For a lifelong Jazz aficionado, one of the coolest things about the Net is that it offers unique ways to discover new music. Lately, I've been listening to soundclips, online radio and legal downloading services. And thanks to my broadband connection, friends email me MP3 files, so there's no shortage of new music coming out of my computer speakers.
Although the marketing and delivery of digital music improves daily, it's still the recommendation of a friend that matters most. This is viral marketing, when one person turns another on to a track, an artist, or a recording, and then that person turns on another, etc. The movie biz calls it "word of mouth."
In the old days, the delivery medium was the cassette. Filesharing is just an extension of those cassettes, but because it's so easy, we need to revise our copyright laws. Before the legal brouhaha, I used Napster to find new music, with sometimes startling results. Today, I wouldn't use Kazaa or Grokster, not so much for fear of a lawsuit, but because they load up your computer with spyware that's nearly impossible to remove.
In its first incarnation, Napster was a musical gold mine. Instead of buying an entire recording, I'd download a few tracks, listen and then buy the CD if I liked the music. Of course many people downloaded and would never buy the music. Hence the current controversy.
Napster also had an instant messaging feature that allowed filesharers to communicate, if that option was enabled in your configuration.
One time I was downloading a Jobim track, a version of his "Photograph." I had Joe Henderson's interpretation and to wanted to hear the original. Suddenly, I got an instant message from the person who was sharing it. He saw that I was downloading his music and wanted to talk about. An engineer with a few minutes to spare, he was online in Sao Paulo, Brazil.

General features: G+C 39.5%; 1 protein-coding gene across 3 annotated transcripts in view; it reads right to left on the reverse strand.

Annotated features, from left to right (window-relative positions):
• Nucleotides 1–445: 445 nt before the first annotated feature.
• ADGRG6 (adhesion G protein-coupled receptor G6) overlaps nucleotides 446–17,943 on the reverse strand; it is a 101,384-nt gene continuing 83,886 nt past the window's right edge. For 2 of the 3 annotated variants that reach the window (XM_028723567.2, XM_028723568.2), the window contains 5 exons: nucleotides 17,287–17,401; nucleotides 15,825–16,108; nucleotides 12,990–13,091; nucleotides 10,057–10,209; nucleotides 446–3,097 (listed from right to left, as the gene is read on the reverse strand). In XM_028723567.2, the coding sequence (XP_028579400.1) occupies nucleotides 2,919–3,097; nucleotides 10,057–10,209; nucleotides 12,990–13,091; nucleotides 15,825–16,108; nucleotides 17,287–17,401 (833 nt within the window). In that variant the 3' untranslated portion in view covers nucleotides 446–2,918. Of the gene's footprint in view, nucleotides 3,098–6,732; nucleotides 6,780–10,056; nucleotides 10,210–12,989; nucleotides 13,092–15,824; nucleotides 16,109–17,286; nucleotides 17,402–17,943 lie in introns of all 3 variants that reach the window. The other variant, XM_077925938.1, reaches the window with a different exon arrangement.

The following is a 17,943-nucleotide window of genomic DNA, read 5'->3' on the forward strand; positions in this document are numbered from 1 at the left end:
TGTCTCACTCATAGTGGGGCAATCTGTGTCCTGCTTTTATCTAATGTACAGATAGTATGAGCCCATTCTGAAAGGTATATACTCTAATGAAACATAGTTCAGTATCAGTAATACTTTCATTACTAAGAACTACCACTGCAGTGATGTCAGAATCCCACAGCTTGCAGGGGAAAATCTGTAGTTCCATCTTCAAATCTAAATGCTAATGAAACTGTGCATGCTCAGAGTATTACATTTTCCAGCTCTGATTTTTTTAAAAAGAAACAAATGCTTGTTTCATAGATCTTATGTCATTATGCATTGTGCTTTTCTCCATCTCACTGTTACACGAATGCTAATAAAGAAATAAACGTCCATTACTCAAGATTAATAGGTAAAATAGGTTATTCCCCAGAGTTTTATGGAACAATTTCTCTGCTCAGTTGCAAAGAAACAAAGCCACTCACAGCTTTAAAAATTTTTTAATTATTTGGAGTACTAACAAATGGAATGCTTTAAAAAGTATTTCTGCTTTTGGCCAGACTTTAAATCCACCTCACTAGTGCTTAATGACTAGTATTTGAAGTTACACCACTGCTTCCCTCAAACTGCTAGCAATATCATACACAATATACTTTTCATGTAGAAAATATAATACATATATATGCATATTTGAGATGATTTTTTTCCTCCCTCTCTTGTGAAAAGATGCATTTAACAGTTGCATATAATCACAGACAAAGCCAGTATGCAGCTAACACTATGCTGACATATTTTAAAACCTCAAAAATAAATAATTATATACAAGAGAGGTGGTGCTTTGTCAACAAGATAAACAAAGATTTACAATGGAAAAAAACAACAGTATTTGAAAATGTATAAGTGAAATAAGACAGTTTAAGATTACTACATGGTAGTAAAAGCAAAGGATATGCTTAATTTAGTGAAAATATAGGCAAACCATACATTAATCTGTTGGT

I've loved Brazilian music since Stan Getz recorded "Desafinado" so this chat was quite informative and an opportunity to communicate with someone I'd probably never meet face to face. He asked why I chose to download that particular file, and I told him about Joe Henderson's Jobim recording, "Double Rainbow." He hadn't heard it and asked me to wait a moment, and he did a search for the music but couldn't find it online at that time but said he would definitely search again.
Then he suggested that I check out another Jobim composition, Matita Pere. I put him on hold and quickly found the music, from a 1996 CD only available in Brazil. As we spoke, the track downloaded, and I was able to listen immediately, and discuss it with my newfound friend.
All of this within ten minutes! Through the Net, I was able to find a like-minded listener on the other side of the planet, share some music, and leave the encounter with a new CD for my shopping list. Since then, I've introduced several friends to the Jobim recording, and I suspect my Brazilian friend has probably purchased the Joe Henderson CD, as well.
Napster was shut down by the courts and has been reborn in legal form, without instant messaging. Yet, this experience clearly demonstrated the power of this technology. To try some of this today, check out Rhapsody. And throughout the web there are numerous forums and vehicles for music-related cyber communication including the All About Jazz Forums.
Given the global audience for America's homegrown art form, I strongly suspect that at this very moment, someone, somewhere is online asking a stranger, "have you heard Alice Coltrane's new CD?"